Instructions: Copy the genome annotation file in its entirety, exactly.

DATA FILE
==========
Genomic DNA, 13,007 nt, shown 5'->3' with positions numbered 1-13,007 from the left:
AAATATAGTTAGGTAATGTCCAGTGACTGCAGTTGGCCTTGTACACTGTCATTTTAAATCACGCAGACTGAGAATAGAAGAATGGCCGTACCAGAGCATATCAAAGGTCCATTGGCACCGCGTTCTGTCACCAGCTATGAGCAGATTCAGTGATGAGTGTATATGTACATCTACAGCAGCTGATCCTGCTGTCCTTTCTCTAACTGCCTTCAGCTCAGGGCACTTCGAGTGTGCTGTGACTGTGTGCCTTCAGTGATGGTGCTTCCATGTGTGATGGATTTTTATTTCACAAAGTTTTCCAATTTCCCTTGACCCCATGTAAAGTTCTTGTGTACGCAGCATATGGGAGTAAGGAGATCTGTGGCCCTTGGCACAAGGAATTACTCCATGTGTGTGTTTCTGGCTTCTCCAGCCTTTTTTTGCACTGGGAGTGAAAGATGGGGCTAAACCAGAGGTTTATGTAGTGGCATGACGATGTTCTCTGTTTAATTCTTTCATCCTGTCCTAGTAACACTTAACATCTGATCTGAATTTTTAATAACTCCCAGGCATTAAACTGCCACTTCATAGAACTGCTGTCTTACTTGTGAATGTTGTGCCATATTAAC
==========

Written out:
Genomic DNA, 13,007 nt, shown 5'->3' with positions numbered 1-13,007 from the left:
AAATATAGTTAGGTAATGTCCAGTGACTGCAGTTGGCCTTGTACACTGTCATTTTAAATCACGCAGACTGAGAATAGAAGAATGGCCGTACCAGAGCATATCAAAGGTCCATTGGCACCGCGTTCTGTCACCAGCTATGAGCAGATTCAGTGATGAGTGTATATGTACATCTACAGCAGCTGATCCTGCTGTCCTTTCTCTAACTGCCTTCAGCTCAGGGCACTTCGAGTGTGCTGTGACTGTGTGCCTTCAGTGATGGTGCTTCCATGTGTGATGGATTTTTATTTCACAAAGTTTTCCAATTTCCCTTGACCCCATGTAAAGTTCTTGTGTACGCAGCATATGGGAGTAAGGAGATCTGTGGCCCTTGGCACAAGGAATTACTCCATGTGTGTGTTTCTGGCTTCTCCAGCCTTTTTTTGCACTGGGAGTGAAAGATGGGGCTAAACCAGAGGTTTATGTAGTGGCATGACGATGTTCTCTGTTTAATTCTTTCATCCTGTCCTAGTAACACTTAACATCTGATCTGAATTTTTAATAACTCCCAGGCATTAAACTGCCACTTCATAGAACTGCTGTCTTACTTGTGAATGTTGTGCCATATTAAC